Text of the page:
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Trekking to Opportunities in Haiti

Trekking to Opportunities in Haiti

Pre-quake, 2009

The village of Pin De Sucre clings to a mountainside in Haiti some 3,000 feet above sea level. There are no roads leading here, only trails. Running water and electricity are non-existent too.  

Most children born here will never leave. Some will get to go to school for a few years if their parents can afford the yearly $7 tuition. But after the sixth grade most of the kids will begin working in their family’s gardens—for the rest of their lives.

When our team reaches Pin De Sucre we stop at a two-room school where 60 students sit quietly shoulder to shoulder on roughhewn benches. Usually there are more than 120 students packed into the school, which looks big enough to hold a Honda Accord.

“Only half the students are here today,” the principal tells us. “The others have fever.”

Illness is nothing new in Haitian villages such as Pin De Sucre. Poverty, diseases transmitted by insects and polluted water ensures that. Today, Kevin Rose, a Convoy of Hope representative who oversees the organization’s work in Haiti, installs a water filter that offers the highest level of bacterial and viral filtration available.

“The filter only costs $55,” Rose says as he prepares the filter and a 5-gallon bucket for installation. “If the children only consume water that goes through this filter, we can eliminate a lot of sickness up here.”

A throng of parents jockey for position at the school’s entrance awaiting bags of rice and beans that Convoy of Hope transported by donkey-train the previous day.

MacKenzon, a 10-year-old boy, receives a bag of school supplies and can’t help but smile.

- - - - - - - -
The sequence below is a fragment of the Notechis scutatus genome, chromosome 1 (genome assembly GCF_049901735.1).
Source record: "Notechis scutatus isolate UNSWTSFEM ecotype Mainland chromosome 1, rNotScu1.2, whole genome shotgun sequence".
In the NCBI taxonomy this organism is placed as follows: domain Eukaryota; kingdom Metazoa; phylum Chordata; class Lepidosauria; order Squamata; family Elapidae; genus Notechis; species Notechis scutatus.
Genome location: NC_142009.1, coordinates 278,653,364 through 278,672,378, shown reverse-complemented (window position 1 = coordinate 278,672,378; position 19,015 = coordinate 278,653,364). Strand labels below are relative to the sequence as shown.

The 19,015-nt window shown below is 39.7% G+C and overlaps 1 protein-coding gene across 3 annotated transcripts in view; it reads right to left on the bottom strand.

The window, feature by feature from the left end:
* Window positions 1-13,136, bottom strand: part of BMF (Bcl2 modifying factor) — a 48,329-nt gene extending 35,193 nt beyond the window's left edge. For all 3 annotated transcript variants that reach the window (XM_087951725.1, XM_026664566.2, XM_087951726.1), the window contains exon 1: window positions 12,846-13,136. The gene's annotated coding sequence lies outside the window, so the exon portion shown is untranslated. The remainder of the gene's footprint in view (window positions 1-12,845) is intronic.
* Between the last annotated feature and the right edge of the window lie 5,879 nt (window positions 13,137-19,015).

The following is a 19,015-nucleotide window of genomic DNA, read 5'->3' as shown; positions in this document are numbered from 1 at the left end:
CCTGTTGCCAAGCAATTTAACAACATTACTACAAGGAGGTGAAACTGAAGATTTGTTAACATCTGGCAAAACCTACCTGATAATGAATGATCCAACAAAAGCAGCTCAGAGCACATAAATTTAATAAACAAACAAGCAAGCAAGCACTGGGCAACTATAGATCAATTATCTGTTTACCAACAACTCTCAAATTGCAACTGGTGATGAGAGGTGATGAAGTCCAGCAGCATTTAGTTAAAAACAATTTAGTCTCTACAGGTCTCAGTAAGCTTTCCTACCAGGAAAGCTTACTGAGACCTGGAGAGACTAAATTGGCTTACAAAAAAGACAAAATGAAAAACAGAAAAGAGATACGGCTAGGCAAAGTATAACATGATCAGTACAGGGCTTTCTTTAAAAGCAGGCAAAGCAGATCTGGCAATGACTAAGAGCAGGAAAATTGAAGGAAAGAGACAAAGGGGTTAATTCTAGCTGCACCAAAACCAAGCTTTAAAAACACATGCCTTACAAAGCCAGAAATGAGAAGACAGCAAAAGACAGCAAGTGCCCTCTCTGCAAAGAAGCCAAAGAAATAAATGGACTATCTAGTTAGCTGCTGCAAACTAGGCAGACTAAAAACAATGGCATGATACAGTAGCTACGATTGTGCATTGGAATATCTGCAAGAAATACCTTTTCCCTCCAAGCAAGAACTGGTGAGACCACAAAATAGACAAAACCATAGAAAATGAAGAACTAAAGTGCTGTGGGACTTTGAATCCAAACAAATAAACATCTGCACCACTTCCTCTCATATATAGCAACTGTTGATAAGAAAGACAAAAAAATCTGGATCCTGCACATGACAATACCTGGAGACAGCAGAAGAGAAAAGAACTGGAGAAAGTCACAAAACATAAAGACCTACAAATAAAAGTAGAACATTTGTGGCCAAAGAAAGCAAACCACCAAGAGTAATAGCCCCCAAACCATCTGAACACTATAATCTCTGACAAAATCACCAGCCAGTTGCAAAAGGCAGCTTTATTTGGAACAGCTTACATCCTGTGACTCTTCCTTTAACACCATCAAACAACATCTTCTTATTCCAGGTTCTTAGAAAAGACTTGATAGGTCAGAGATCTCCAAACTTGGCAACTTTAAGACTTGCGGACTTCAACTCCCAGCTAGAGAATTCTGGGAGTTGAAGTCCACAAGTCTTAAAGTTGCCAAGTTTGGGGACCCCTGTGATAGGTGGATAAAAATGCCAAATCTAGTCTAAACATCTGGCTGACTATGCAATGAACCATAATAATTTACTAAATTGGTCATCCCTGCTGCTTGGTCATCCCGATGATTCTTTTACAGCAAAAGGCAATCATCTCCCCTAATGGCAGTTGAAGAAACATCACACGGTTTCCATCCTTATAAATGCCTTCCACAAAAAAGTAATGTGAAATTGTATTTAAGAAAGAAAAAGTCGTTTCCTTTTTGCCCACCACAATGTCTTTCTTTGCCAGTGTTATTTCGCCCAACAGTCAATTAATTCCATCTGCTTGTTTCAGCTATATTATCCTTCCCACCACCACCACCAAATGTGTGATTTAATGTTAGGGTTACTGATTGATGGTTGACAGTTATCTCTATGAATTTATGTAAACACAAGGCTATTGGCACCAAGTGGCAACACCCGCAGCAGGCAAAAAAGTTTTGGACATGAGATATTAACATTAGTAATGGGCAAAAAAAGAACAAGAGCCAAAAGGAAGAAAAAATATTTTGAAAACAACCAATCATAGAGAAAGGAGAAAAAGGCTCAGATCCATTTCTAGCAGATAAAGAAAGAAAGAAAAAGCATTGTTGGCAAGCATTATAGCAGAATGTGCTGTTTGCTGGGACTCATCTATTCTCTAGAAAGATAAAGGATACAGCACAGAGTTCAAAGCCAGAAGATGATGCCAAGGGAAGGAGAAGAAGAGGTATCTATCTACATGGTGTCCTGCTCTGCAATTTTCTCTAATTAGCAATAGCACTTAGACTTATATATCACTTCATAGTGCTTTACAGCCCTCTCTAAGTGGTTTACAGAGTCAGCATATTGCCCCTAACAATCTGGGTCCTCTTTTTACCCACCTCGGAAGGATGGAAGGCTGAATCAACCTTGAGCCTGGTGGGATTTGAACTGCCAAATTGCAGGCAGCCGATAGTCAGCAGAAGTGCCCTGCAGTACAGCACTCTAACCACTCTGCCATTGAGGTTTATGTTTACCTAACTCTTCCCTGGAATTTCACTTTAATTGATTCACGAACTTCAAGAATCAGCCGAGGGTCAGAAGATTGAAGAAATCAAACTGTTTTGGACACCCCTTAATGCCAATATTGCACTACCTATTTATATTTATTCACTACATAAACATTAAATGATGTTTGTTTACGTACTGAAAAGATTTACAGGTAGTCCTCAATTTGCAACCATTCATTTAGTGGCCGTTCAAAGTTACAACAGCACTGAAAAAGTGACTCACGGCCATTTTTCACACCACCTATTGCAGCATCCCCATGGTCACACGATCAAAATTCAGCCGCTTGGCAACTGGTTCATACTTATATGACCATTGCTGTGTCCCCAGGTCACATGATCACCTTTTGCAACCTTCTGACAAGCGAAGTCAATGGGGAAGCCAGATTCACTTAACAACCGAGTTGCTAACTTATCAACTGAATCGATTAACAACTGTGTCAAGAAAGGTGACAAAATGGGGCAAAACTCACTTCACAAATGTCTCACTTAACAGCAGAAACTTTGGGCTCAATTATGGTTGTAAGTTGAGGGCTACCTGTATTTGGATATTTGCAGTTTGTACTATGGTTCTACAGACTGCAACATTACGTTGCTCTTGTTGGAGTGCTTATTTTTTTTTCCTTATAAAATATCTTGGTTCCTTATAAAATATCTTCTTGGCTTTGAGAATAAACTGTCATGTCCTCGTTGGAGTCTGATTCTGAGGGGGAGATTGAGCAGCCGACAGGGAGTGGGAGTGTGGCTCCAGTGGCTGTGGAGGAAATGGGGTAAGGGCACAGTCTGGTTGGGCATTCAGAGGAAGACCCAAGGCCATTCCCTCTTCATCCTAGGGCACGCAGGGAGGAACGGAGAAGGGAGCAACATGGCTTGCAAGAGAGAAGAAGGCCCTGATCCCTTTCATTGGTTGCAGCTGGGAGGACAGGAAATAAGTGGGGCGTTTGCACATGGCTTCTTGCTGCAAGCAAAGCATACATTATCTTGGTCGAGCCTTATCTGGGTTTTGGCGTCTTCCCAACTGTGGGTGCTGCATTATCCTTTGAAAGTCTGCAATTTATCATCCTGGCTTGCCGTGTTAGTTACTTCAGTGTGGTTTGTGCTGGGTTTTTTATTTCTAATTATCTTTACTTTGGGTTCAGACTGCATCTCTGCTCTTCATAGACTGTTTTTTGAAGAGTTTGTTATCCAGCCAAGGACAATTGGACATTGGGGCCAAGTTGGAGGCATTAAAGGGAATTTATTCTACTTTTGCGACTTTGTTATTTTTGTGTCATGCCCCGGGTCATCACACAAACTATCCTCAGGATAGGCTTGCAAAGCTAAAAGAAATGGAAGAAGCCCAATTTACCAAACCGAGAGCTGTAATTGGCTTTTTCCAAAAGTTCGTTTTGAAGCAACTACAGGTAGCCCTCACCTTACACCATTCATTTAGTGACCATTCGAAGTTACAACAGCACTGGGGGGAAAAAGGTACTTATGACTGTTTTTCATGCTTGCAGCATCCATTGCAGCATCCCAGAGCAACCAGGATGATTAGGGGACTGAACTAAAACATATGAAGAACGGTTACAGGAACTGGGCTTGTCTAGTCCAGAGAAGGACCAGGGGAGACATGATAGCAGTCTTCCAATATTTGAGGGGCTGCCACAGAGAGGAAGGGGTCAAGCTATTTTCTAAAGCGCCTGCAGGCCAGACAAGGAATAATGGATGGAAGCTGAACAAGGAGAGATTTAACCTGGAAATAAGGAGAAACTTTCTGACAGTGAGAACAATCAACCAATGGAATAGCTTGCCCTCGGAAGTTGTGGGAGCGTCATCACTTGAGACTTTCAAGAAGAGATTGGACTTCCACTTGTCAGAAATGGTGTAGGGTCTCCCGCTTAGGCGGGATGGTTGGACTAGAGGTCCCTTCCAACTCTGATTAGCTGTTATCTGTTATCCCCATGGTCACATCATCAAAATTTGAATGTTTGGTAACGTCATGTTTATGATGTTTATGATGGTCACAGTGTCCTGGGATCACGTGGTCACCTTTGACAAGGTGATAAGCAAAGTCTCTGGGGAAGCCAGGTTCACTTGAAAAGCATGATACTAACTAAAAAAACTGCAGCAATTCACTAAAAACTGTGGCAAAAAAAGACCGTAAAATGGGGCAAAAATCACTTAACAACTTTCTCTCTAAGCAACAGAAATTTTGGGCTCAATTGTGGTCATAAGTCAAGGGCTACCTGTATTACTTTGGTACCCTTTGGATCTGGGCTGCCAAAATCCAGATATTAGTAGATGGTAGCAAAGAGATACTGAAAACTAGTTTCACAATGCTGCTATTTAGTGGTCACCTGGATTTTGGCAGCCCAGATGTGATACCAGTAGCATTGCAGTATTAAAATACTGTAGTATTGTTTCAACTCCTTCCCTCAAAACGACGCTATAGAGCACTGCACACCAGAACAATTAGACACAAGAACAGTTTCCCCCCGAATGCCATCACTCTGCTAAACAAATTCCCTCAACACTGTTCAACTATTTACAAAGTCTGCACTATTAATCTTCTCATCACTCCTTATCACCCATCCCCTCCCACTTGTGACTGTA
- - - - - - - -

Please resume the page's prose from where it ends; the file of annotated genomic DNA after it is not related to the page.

“I enjoy school,” he says. “I learn to read and write and get knowledge, but I don’t know what to do with all my knowledge yet.”

An hour later, we follow MacKenzon to the one-room house he shares with his brother and grandmother.

“What chores do you have?”
“I get water for my grandmother every day before school starts.”
“I go to the river.”
“How far away is that?”
“I don’t know,” he says sincerely. “It’s so far, I don’t know how long it takes.”

It’s more than two miles from the village to the river. The Convoy of Hope team made the hike earlier in the day.

It was not easy.

The elevation quickly rose to more than 3,000 feet. In places, the treacherous trail was filled with loose rocks and flanked on one side by jagged cliffs.

MacKenzon descends the loose mountain rock in shoes three sizes too big for him, then he hauls at least four gallons of water uphill on the way back. On some days, the caloric burn most surely exceeds his caloric intake—especially on days when his only meal comes at school.  

Though it only costs $7 annually for kids like MacKenzon to be in school receiving a meal each day from Convoy of Hope, there remain hundreds of children in the area, according the principal, whose parents cannot afford to send them to school.

“So little can change so much,” says Dan Clark, a Convoy of Hope outreach director who trekked to the village. “It’s overwhelming how much opportunity there is here that can make a life-changing difference.”

As the team hikes back down to the river we come across a tiny boy—no more than 5 years old—with a distended belly and thin limbs. He wears only an unzipped jacket, shorts and sandals. Mucus runs from his nose. His eyes are tired and sickly. We wonder if he, too, has the fever.

“Are you in school?” our interpreter asks.

The boy shakes his head no then shyly reaches out and takes a piece a candy offered by one of the team members.

He doesn’t smile or say thank you. He simply turns and continues up the mountainside.

Post-quake, 2010